Vax on the rush

Pasig's vaccination card you'll be proud to show off.

On the day my wife and kids and others in our compound are getting their 2nd dose of the COVID-19 vaccine in Caloocan, I finally also got mine in Pasig. It’s only my first jab and had to sign up in the city where my work is located because I just couldn’t miss work and probably won’t last if I line up at 4:00 am and spend more than 8 hours waiting in too long a queue. Because that’s what my family had to endure, and many others in our barangay and perhaps in other cities as well, just to get vaccinated. Everyone seems to be rushing to get vaccinated now because of news that vaccines are scarce and running out of supply. And that some establishments are now requiring proof of vaccination before you’re allowed entry.

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Plantita wife, happy life

My wife's plant garden in and out of our house.

If there’s anything good this pandemic has ever given us, it’s that we now have more time on our hands at home, thus the opportunity to become our own chef or baker, craftsman or DIY guy, online seller or next-door tutor, and plantita or plantito who can turn any humble dwellings into green sanctuaries. My wife’s one and has turned our home into her own garden or what I jokingly call Jumanji. No, our house doesn’t look anywhere near that messy jungle from the movie, but almost every room or corner of our house now has a pot or two of her plants. I’m not complaining, of course, I’m just as happy to see her happy with her plants.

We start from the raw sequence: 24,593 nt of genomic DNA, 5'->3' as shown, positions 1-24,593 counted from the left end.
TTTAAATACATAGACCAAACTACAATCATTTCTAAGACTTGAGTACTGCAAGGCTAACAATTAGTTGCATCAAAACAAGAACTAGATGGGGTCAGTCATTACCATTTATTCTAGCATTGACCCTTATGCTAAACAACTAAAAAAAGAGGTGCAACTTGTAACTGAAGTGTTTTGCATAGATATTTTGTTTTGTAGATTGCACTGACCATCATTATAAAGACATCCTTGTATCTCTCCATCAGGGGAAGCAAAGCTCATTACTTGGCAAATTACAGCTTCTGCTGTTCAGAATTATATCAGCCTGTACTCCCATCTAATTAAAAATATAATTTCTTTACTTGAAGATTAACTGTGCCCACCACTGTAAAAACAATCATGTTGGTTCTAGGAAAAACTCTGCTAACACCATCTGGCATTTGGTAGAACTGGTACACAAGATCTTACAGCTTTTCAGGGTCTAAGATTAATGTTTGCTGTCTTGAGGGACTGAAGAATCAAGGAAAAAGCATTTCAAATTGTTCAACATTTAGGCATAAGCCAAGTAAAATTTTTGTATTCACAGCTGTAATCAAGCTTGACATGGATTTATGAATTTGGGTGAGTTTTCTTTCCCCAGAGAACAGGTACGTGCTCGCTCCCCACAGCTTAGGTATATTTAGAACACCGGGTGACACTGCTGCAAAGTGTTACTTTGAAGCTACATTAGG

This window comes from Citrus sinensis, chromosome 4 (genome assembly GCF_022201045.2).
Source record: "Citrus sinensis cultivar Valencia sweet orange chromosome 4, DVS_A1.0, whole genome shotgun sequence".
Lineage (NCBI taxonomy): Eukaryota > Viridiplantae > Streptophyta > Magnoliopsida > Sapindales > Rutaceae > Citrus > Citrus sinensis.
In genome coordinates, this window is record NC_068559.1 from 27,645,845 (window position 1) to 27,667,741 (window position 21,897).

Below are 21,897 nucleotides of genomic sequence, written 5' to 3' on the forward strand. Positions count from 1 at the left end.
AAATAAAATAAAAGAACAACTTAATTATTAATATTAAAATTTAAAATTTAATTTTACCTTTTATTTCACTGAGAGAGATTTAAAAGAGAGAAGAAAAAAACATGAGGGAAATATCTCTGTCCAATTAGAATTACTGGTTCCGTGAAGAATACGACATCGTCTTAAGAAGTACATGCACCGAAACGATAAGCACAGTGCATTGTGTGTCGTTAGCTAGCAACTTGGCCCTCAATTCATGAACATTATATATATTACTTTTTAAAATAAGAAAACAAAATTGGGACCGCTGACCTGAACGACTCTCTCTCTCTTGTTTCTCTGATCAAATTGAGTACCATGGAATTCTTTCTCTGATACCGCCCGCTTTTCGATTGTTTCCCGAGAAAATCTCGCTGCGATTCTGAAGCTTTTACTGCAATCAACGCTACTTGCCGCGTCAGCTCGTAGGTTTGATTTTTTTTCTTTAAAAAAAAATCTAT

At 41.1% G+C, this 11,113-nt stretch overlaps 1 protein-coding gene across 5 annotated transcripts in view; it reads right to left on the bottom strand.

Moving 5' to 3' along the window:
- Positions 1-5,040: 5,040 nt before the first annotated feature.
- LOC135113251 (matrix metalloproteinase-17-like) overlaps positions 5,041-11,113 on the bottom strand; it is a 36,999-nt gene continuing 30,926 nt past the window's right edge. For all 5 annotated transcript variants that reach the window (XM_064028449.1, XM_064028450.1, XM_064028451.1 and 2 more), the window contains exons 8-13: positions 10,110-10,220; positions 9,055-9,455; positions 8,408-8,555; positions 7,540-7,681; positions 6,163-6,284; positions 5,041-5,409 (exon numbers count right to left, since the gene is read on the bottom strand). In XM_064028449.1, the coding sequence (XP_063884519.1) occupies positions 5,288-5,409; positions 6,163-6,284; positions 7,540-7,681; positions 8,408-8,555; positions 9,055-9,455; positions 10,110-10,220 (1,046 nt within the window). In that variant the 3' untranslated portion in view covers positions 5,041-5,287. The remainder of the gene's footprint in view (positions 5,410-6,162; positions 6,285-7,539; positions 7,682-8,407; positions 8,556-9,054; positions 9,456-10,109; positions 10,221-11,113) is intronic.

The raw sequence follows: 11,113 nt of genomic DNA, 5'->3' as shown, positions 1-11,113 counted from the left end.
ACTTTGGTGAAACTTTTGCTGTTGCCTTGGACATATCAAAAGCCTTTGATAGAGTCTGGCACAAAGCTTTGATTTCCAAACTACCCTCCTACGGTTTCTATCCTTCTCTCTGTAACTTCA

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Empty sala and word puzzles

An empty sala filled with family memories

Whenever I see an empty sala, just like the photo above of a resort’s lobby where I was billeted for a cable convention a few years back, it reminds me of the day I lost my father. I may have had a love and hate relationship with my tatay, but I can’t help but miss the strictest and OC person I know in my entire life. Being the youngest, I would walk at least two kilometers to buy him three newspapers almost every morning, a broadsheet and tabloids. He reads them while in the toilet for hours and solves all the word puzzles, English and Tagalog. Word puzzles that still puzzle me that I couldn’t solve or finish as he did, but I’m lucky to have been influenced by his smarts, especially my interest in reading. My father’s not perfect, he wasn’t trying, but he always made our family his priority, and as we celebrate Father’s Day, I’d like to honor him as the best and smartest in his own right.

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Sunset of motivation

The beautiful sunset of Marinduque by CC Lozano

The morning alarm, be it your watch, phone, or the neighbor’s rooster crowing loudly in anticipation of sunrise, seems to be your first motivation of the day. Albeit annoying, while you can snooze it, not the rooster, and get a few more minutes of sleep, the next more incessant alarm will be like a commanding sound that will have you getting up quickly. But even when you’ve gotten enough sleep, how many times have you struggled to shake that feeling of sluggishness. And as soon as you rush out of bed, you stop and think about how your day will end even when it hasn’t started yet. Overwhelmed by the sunset versus the sunrise, we just can’t help but worry about how our normal lives have forever changed and continue to be disrupted because of the pandemic.

If waking up every day is starting to feel like a chore, don’t worry you’re not alone. It’s been over a year of lockdown which made it difficult for pretty much everyone, as we’re forced to stay home without seeing most of our friends and relatives, with social media and video calls not making the reality of distance less stressful at all.

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Alexa on the dot

The Amazon Echo Dot by CC Lozano